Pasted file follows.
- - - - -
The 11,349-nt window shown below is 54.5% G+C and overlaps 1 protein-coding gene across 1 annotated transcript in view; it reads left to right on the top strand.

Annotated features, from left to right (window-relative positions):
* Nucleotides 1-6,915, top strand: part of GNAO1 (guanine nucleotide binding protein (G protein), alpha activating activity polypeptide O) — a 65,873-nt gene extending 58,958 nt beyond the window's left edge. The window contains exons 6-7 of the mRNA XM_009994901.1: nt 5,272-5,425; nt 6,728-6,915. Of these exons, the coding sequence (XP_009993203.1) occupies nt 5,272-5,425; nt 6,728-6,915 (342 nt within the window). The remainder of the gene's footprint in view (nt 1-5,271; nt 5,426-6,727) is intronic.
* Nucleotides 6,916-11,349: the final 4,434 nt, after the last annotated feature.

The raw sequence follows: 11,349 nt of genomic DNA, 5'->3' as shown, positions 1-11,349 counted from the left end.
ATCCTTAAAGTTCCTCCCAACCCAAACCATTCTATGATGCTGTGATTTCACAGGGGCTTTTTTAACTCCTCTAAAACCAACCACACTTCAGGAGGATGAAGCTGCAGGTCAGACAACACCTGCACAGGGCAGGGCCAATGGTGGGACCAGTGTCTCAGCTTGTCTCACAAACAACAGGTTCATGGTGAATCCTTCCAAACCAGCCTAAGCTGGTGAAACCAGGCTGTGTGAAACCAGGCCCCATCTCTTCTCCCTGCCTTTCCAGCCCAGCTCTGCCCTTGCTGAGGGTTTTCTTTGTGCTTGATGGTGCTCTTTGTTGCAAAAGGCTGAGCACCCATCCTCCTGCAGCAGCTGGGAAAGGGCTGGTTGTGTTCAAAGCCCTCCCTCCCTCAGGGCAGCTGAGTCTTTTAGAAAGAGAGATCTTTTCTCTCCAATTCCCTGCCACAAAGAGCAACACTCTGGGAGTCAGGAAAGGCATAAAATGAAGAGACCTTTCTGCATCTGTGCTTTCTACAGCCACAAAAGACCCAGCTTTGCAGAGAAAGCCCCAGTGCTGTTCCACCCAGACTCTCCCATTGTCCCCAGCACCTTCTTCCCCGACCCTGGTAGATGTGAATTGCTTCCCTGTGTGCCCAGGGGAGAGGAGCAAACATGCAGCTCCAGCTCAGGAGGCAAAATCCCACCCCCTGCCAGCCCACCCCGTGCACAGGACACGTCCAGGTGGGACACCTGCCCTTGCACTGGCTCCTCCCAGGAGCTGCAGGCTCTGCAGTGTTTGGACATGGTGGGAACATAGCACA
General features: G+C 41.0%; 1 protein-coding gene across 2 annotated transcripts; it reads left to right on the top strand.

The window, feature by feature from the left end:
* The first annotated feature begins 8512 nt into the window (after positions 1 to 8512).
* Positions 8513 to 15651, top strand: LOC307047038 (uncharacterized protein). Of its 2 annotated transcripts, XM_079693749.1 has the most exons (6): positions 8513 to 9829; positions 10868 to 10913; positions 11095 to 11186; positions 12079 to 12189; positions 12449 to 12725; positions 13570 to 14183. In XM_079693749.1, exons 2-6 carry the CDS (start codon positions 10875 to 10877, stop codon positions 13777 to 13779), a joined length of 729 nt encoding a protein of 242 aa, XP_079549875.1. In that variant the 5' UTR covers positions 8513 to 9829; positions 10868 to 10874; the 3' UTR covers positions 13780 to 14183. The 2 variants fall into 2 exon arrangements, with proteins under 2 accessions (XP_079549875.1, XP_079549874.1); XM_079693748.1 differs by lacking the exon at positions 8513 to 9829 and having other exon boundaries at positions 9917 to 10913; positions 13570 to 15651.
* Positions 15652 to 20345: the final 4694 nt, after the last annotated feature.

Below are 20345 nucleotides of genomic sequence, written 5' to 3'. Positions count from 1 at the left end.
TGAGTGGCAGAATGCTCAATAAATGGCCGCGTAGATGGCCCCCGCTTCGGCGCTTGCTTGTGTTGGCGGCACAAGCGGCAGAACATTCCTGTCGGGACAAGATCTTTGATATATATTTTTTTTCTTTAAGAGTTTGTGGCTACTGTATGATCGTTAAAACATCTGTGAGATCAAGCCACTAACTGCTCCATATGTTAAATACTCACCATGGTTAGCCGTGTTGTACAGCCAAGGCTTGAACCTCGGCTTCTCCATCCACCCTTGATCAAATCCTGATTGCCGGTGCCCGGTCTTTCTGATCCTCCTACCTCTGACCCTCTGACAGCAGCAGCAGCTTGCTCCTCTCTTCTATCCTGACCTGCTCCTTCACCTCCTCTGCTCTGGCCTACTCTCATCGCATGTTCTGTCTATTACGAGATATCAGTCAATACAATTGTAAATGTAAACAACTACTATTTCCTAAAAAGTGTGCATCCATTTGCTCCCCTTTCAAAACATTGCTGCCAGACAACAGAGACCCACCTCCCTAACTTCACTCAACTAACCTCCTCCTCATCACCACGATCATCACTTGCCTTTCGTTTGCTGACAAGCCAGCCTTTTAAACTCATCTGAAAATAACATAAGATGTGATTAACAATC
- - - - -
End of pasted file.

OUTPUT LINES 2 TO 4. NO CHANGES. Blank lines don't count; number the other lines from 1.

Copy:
Annotated features, from left to right (window-relative positions):
* Nucleotides 1-6,915, top strand: part of GNAO1 (guanine nucleotide binding protein (G protein), alpha activating activity polypeptide O) — a 65,873-nt gene extending 58,958 nt beyond the window's left edge. The window contains exons 6-7 of the mRNA XM_009994901.1: nt 5,272-5,425; nt 6,728-6,915. Of these exons, the coding sequence (XP_009993203.1) occupies nt 5,272-5,425; nt 6,728-6,915 (342 nt within the window). The remainder of the gene's footprint in view (nt 1-5,271; nt 5,426-6,727) is intronic.
* Nucleotides 6,916-11,349: the final 4,434 nt, after the last annotated feature.